Friday, November 4, 2016

Liberals and Morality

Although they seek to ban morality … from law and public discourse, liberals face a dilemma whenever competing claims to the good emerge.  Affirming one group’s liberty claim, or claim to “equal” treatment, often inflicts harm on others. The decision to grasp one horn of this dilemma, to privilege one group’s interests over another, inevitably expresses a particular and non-neutral understanding of morality, despite anyone’s efforts to call it something else.

Leaving behind the bonds of history and tradition animating morality does not produce freedom because a new morality emerges in its place, raising new demands. We are seeing the consequences of these processes in our public life. Instead of allowing competing truth claims to be aired, we see “safe zones” emerging to protect some from the “harm” of discomfort. The putative right to define one’s own existence and meaning, projected as fundamental by a majority of wise heads on the Supreme Court, apparently now extends to various forms of sexual expression, even at the expense of those who have different moral commitments. And these kinds of decisions that prefer one group’s version of rights over others (including even those explicitly enumerated in the Constitution, such as religious liberty) are expanding. Problems compound as the formulation of rights requires an affirmative duty of governmental and social support, which requires the coercion of others to achieve the good for some.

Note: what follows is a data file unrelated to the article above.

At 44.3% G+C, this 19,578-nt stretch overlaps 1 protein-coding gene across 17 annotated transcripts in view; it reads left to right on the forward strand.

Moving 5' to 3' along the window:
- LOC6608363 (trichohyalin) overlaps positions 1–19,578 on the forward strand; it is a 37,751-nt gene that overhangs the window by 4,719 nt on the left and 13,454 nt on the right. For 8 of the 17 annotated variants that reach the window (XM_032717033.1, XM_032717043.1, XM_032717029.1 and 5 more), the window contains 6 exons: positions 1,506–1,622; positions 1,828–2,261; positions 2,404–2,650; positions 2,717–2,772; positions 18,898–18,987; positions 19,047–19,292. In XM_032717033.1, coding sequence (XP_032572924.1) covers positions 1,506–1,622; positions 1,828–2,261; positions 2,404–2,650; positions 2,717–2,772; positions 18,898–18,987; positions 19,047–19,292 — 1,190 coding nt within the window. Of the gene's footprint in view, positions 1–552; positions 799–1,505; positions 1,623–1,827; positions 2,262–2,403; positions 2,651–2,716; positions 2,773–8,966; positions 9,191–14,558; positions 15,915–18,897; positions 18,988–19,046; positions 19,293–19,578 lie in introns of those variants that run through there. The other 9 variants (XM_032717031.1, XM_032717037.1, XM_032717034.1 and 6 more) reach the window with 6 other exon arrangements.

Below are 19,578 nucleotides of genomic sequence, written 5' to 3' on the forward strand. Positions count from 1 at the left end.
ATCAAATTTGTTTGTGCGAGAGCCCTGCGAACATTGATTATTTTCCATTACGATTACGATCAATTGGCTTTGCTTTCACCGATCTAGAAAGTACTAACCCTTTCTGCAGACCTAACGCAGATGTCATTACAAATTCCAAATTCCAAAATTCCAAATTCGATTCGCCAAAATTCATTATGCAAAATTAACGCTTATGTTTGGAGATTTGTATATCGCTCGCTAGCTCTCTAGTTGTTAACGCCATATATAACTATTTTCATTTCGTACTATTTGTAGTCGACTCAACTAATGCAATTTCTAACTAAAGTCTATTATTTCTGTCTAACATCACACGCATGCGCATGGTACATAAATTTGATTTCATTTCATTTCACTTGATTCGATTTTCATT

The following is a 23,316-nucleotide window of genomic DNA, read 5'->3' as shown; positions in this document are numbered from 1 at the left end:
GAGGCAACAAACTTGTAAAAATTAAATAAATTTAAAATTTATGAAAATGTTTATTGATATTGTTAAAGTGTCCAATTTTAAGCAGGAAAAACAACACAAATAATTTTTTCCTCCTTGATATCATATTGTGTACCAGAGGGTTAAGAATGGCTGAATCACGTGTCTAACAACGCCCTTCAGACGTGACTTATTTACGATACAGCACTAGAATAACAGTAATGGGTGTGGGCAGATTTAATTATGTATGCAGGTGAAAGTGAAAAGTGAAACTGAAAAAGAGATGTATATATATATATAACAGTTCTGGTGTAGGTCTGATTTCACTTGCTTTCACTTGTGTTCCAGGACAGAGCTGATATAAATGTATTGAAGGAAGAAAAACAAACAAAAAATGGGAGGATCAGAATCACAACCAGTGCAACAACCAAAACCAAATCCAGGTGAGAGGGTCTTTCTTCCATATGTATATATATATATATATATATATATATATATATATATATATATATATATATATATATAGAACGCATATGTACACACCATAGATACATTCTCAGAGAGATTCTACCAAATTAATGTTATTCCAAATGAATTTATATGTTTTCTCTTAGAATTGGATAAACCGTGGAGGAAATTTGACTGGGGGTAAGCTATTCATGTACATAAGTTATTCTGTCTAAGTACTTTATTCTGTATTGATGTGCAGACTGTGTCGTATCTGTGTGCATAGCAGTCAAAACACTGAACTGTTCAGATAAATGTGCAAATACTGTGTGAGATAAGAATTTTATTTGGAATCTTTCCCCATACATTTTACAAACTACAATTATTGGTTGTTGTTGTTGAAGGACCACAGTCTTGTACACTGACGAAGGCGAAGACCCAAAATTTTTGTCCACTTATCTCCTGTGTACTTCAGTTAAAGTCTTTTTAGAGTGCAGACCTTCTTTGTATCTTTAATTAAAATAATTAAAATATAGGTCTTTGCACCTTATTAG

Government is intruding into the private sphere in ways that would have been unthinkable in American life a generation ago. No one predicted that transgender bathroom access would become a condition for withholding federal funds or that Catholic religious orders would be required to pay for contraception and sex transformation surgeries in their healthcare plans. Political tendencies toward incremental change and social dialogue, familiar to Burkean conservatives, have been abandoned in favor of bold new movements that are detached from constraints of tradition. Judge Posner recently remarked that “I see absolutely no value to a judge of spending decades, years, months, weeks, day, hours, minutes, or seconds studying the Constitution, the history of its enactment, its amendments, and its implementation.” He seeks to avoid the threat of “allowing the dead to bury the living,” but he offers no basis for the living to discern the propriety of these changes apart from their own preferences and beliefs. Apparently, the wisdom of the ages resides in those who wear the robes, who will become our rulers.

Edward A. Morse, “Unmasking Liberalism.”

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